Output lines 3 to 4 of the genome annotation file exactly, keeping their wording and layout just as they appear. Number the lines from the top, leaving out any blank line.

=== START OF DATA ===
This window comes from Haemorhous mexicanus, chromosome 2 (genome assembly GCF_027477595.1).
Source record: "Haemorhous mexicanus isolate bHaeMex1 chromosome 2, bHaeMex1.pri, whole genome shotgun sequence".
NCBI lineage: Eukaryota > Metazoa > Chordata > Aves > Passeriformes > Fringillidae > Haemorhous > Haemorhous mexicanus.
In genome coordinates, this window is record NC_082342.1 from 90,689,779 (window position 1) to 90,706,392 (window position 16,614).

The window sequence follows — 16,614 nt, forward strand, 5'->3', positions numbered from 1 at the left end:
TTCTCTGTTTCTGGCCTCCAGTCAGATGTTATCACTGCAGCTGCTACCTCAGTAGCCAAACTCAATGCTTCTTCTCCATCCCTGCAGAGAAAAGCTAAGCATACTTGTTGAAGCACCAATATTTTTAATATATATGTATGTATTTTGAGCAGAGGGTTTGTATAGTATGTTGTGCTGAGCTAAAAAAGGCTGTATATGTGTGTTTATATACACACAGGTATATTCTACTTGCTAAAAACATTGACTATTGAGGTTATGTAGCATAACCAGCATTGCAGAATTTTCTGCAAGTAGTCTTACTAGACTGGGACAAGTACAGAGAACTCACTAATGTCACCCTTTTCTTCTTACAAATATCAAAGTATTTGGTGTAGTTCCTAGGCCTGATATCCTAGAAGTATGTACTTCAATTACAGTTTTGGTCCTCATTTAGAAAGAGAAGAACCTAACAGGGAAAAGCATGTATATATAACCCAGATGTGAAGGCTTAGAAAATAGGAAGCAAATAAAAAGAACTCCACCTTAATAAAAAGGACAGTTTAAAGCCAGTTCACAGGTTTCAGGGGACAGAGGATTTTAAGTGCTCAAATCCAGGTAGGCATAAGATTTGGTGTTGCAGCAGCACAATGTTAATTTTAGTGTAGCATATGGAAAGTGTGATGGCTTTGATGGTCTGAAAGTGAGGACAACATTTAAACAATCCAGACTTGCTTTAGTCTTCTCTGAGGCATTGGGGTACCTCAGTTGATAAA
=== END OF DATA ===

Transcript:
NCBI lineage: Eukaryota > Metazoa > Chordata > Aves > Passeriformes > Fringillidae > Haemorhous > Haemorhous mexicanus.
In genome coordinates, this window is record NC_082342.1 from 90,689,779 (window position 1) to 90,706,392 (window position 16,614).